As Muhammad Ali Turns 73, His Younger Brother Rahman Takes Us on a Visit to Their Childhood Home
On a hot summer day last year, Rahman Ali walked through knee-high grass to reach the front step of the house where he and his brother Muhammad Ali grew up. It’s a small, white cottage, unoccupied, and covered in dirty aluminum siding. The front porch railing is rusted and the shingles on the roof are peeling away.
AS the petal-strewn hearse carrying Muhammad Ali's casket drove slowly through Louisville's west end, still overwhelmingly black and wracked by poverty and crime, the inhabitants of the streets where the champion boxer grew up reclaimed him as one of their own.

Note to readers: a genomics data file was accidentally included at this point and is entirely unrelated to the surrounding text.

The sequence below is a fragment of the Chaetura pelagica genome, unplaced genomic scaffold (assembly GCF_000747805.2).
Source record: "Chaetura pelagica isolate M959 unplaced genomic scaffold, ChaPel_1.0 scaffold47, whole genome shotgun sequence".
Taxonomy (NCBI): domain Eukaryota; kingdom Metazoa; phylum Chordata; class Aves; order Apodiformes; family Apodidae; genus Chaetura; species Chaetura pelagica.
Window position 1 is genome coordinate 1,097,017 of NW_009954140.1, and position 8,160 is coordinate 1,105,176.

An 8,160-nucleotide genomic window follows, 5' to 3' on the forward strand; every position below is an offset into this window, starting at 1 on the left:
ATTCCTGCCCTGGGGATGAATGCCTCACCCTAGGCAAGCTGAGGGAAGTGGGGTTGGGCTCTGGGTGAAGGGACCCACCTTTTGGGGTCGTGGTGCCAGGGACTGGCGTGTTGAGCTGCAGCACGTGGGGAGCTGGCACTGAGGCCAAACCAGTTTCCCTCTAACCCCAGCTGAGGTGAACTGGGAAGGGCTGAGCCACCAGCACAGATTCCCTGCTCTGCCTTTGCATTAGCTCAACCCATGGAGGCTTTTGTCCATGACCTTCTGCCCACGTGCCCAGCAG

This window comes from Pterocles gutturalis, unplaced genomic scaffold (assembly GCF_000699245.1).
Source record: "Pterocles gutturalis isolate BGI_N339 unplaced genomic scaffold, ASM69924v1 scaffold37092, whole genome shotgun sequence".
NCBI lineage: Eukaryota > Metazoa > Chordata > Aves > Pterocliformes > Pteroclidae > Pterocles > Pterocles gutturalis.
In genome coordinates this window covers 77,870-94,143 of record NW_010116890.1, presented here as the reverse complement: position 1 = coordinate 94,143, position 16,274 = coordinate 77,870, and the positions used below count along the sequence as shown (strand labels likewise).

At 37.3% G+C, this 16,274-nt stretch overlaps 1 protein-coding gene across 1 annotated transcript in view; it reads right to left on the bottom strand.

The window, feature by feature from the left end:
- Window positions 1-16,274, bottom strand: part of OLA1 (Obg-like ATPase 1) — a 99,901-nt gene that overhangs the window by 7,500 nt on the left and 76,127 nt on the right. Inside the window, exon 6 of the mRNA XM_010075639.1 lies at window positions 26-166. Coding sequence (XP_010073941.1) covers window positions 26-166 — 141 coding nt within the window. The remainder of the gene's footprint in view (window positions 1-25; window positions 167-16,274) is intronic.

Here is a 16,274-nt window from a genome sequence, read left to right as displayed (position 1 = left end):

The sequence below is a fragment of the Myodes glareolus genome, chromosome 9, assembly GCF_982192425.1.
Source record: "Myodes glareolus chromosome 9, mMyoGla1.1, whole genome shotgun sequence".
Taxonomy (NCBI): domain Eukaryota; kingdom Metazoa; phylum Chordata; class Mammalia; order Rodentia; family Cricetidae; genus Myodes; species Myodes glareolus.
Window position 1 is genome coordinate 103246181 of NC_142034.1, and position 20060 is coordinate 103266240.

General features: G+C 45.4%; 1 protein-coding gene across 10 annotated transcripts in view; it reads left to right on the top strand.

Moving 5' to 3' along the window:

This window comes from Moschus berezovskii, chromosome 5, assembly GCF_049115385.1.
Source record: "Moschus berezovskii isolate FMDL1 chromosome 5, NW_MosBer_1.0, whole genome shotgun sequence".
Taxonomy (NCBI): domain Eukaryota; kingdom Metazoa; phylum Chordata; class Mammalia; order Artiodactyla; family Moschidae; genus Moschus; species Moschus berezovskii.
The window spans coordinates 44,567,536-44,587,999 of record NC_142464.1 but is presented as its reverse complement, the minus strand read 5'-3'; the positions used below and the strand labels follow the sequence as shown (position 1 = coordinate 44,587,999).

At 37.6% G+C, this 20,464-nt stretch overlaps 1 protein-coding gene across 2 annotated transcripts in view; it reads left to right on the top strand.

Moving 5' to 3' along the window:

Muhammad Ali, three-time world heavyweight boxing champion, civil rights leader and arguably one of the most celebrated sports icons of the 20th century, received a farewell from thousands in his hometown of Louisville, Kentucky today. He died June 3 from complications related to the disease he brought so much attention and fundraising skills to — Parkinson’s.
Throughout his boxing career, Larry Holmes was something of an afterthought. He was the heavyweight champion whose reign came after the fall of Muhammad Ali, the toughest of all acts to follow. He was the fighter who almost broke Rocky Marciano’s record for consecutive wins. He possessed one of the greatest jabs in boxing history, but it was still only a jab. It is the knockout punches — the hooks and uppercuts — that sell tickets and inspire fearsome nicknames.